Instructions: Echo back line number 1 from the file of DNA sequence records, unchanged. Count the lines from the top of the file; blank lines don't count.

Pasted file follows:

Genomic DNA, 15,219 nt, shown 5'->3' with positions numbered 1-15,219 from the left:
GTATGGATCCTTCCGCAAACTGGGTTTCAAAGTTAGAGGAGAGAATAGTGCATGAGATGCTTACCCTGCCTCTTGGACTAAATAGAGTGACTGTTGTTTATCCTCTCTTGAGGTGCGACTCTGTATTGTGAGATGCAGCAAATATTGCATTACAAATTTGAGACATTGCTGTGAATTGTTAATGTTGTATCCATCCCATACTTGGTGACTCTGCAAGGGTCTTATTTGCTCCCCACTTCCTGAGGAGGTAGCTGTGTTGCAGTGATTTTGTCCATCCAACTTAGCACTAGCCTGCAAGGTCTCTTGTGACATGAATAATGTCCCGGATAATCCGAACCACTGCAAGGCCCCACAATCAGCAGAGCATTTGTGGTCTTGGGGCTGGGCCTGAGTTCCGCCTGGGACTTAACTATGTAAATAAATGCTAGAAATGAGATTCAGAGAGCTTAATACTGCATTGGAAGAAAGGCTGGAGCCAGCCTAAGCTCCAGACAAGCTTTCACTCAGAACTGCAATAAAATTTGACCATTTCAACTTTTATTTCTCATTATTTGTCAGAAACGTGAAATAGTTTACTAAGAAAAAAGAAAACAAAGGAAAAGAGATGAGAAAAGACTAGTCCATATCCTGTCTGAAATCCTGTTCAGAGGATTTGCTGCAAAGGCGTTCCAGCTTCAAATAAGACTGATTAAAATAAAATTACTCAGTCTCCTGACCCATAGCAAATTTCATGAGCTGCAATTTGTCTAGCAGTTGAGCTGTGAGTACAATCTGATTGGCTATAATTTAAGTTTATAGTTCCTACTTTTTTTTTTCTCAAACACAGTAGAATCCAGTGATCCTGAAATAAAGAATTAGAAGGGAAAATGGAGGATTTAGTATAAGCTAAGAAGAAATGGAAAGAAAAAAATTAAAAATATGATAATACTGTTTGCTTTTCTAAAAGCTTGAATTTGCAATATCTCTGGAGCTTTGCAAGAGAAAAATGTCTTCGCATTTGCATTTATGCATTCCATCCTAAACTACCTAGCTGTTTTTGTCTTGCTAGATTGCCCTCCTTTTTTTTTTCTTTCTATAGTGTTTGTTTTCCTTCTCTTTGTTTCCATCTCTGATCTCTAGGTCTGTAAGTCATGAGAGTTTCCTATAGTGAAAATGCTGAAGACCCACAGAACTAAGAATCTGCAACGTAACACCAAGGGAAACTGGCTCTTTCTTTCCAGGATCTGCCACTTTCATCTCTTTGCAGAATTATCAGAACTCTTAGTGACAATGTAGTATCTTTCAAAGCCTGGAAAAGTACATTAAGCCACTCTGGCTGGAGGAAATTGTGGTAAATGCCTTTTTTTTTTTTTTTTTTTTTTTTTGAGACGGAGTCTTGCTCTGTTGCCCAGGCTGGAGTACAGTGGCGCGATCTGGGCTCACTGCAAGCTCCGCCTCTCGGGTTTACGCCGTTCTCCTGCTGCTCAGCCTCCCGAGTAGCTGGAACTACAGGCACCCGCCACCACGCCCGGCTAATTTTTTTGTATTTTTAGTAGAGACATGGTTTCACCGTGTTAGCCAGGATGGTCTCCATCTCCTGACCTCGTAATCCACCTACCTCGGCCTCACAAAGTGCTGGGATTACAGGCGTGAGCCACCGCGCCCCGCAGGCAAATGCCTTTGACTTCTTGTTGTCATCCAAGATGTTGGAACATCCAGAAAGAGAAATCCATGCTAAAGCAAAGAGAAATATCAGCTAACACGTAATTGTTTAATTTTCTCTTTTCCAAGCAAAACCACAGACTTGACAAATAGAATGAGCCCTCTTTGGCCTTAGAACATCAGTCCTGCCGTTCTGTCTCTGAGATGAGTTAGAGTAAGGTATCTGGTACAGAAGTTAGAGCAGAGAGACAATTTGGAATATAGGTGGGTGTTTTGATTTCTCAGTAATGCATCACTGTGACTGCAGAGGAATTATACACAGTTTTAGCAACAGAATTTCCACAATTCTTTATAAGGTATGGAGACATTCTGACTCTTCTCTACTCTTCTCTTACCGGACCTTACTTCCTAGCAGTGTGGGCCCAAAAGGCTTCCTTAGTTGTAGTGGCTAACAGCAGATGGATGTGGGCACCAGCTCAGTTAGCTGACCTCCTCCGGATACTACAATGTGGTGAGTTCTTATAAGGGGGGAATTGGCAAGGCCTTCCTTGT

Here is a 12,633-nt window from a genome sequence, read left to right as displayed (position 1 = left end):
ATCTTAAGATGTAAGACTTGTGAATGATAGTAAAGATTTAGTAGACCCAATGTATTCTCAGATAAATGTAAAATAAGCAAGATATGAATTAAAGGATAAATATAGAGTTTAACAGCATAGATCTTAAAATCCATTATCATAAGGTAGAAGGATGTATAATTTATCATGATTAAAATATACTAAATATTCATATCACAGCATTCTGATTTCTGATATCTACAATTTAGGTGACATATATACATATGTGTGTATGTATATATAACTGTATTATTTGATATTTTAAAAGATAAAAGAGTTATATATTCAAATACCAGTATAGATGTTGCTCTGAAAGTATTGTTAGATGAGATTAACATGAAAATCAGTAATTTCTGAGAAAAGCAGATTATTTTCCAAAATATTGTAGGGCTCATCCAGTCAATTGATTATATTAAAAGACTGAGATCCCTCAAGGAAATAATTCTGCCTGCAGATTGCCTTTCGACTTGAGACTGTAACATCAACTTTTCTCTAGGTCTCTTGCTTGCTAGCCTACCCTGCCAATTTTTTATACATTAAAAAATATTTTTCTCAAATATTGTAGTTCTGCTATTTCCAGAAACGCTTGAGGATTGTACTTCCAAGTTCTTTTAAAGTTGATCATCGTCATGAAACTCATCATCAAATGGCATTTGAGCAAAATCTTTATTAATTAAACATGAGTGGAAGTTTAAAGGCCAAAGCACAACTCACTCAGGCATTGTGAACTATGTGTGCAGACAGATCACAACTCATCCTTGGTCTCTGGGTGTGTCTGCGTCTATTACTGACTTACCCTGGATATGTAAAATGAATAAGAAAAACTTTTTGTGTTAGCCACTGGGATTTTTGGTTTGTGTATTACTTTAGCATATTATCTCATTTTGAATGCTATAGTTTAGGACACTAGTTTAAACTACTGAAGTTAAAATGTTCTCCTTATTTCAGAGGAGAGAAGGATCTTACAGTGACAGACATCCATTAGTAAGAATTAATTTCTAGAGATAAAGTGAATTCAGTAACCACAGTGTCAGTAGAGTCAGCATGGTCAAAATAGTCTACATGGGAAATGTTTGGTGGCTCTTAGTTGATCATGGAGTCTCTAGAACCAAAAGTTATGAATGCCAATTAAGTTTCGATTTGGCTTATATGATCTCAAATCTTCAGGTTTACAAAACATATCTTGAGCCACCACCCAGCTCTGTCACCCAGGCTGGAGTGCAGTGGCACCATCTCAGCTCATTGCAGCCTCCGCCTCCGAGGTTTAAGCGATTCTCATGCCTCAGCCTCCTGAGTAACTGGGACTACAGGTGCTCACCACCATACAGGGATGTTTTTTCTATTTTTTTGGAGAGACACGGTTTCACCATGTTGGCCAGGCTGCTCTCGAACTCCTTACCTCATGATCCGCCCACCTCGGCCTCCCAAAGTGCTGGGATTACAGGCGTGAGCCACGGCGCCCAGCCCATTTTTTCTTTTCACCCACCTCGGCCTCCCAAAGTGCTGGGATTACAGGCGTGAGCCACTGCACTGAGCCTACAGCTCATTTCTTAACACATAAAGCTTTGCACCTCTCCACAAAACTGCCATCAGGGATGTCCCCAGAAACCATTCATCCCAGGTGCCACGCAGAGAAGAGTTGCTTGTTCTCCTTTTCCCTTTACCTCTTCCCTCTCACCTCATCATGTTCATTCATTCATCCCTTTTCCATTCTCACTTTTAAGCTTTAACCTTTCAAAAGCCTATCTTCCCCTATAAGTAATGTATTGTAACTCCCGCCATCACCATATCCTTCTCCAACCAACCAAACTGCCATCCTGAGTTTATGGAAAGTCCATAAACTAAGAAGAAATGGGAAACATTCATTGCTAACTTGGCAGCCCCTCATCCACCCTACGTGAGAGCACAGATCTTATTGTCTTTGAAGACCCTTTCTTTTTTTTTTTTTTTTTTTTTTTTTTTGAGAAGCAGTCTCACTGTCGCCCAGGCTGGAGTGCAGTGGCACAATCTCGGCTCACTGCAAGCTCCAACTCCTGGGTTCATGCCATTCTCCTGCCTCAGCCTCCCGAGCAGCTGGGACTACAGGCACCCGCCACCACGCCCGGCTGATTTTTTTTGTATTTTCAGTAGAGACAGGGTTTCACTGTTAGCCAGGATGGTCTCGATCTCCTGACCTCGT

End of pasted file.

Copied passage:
Genomic DNA, 15,219 nt, shown 5'->3' with positions numbered 1-15,219 from the left: